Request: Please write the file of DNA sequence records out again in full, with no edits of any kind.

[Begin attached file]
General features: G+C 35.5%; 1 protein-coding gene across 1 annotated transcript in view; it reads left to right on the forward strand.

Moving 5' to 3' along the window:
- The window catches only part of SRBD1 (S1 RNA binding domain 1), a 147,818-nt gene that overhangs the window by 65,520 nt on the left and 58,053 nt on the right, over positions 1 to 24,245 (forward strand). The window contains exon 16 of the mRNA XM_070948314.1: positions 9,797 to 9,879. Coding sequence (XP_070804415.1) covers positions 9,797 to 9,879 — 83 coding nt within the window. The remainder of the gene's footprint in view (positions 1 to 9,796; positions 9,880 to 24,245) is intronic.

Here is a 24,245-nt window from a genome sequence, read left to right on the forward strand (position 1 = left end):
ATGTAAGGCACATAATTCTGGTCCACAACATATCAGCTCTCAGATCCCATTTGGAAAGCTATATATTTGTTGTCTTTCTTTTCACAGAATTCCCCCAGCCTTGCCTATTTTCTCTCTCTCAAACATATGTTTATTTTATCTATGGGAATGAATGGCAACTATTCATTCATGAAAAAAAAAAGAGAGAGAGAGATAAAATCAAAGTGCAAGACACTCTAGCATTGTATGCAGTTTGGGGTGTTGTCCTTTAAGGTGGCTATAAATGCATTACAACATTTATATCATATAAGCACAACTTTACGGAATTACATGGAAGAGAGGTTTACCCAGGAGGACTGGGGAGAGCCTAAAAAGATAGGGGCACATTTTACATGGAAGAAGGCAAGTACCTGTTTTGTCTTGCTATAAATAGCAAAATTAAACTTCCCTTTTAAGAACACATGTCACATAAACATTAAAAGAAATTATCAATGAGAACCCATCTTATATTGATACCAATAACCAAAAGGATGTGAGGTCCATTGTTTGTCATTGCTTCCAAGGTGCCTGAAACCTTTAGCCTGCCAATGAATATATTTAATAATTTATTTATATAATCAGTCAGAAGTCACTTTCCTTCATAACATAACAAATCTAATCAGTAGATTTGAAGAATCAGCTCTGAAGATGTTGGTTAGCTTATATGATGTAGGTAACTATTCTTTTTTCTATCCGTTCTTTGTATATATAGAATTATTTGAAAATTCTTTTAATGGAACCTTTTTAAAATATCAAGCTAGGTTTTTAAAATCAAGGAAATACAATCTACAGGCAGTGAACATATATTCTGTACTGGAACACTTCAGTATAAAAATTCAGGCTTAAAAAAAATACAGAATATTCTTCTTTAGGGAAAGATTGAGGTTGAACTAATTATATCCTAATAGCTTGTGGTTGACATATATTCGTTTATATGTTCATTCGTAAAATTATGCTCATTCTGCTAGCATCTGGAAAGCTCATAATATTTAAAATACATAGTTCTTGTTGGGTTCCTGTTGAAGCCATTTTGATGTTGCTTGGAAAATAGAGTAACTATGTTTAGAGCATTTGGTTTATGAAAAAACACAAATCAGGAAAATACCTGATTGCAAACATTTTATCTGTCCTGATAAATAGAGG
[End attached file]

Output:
General features: G+C 35.5%; 1 protein-coding gene across 1 annotated transcript in view; it reads left to right on the forward strand.

Moving 5' to 3' along the window:
- The window catches only part of SRBD1 (S1 RNA binding domain 1), a 147,818-nt gene that overhangs the window by 65,520 nt on the left and 58,053 nt on the right, over positions 1 to 24,245 (forward strand). The window contains exon 16 of the mRNA XM_070948314.1: positions 9,797 to 9,879. Coding sequence (XP_070804415.1) covers positions 9,797 to 9,879 — 83 coding nt within the window. The remainder of the gene's footprint in view (positions 1 to 9,796; positions 9,880 to 24,245) is intronic.

Here is a 24,245-nt window from a genome sequence, read left to right on the forward strand (position 1 = left end):
ATGTAAGGCACATAATTCTGGTCCACAACATATCAGCTCTCAGATCCCATTTGGAAAGCTATATATTTGTTGTCTTTCTTTTCACAGAATTCCCCCAGCCTTGCCTATTTTCTCTCTCTCAAACATATGTTTATTTTATCTATGGGAATGAATGGCAACTATTCATTCATGAAAAAAAAAAGAGAGAGAGAGATAAAATCAAAGTGCAAGACACTCTAGCATTGTATGCAGTTTGGGGTGTTGTCCTTTAAGGTGGCTATAAATGCATTACAACATTTATATCATATAAGCACAACTTTACGGAATTACATGGAAGAGAGGTTTACCCAGGAGGACTGGGGAGAGCCTAAAAAGATAGGGGCACATTTTACATGGAAGAAGGCAAGTACCTGTTTTGTCTTGCTATAAATAGCAAAATTAAACTTCCCTTTTAAGAACACATGTCACATAAACATTAAAAGAAATTATCAATGAGAACCCATCTTATATTGATACCAATAACCAAAAGGATGTGAGGTCCATTGTTTGTCATTGCTTCCAAGGTGCCTGAAACCTTTAGCCTGCCAATGAATATATTTAATAATTTATTTATATAATCAGTCAGAAGTCACTTTCCTTCATAACATAACAAATCTAATCAGTAGATTTGAAGAATCAGCTCTGAAGATGTTGGTTAGCTTATATGATGTAGGTAACTATTCTTTTTTCTATCCGTTCTTTGTATATATAGAATTATTTGAAAATTCTTTTAATGGAACCTTTTTAAAATATCAAGCTAGGTTTTTAAAATCAAGGAAATACAATCTACAGGCAGTGAACATATATTCTGTACTGGAACACTTCAGTATAAAAATTCAGGCTTAAAAAAAATACAGAATATTCTTCTTTAGGGAAAGATTGAGGTTGAACTAATTATATCCTAATAGCTTGTGGTTGACATATATTCGTTTATATGTTCATTCGTAAAATTATGCTCATTCTGCTAGCATCTGGAAAGCTCATAATATTTAAAATACATAGTTCTTGTTGGGTTCCTGTTGAAGCCATTTTGATGTTGCTTGGAAAATAGAGTAACTATGTTTAGAGCATTTGGTTTATGAAAAAACACAAATCAGGAAAATACCTGATTGCAAACATTTTATCTGTCCTGATAAATAGAGG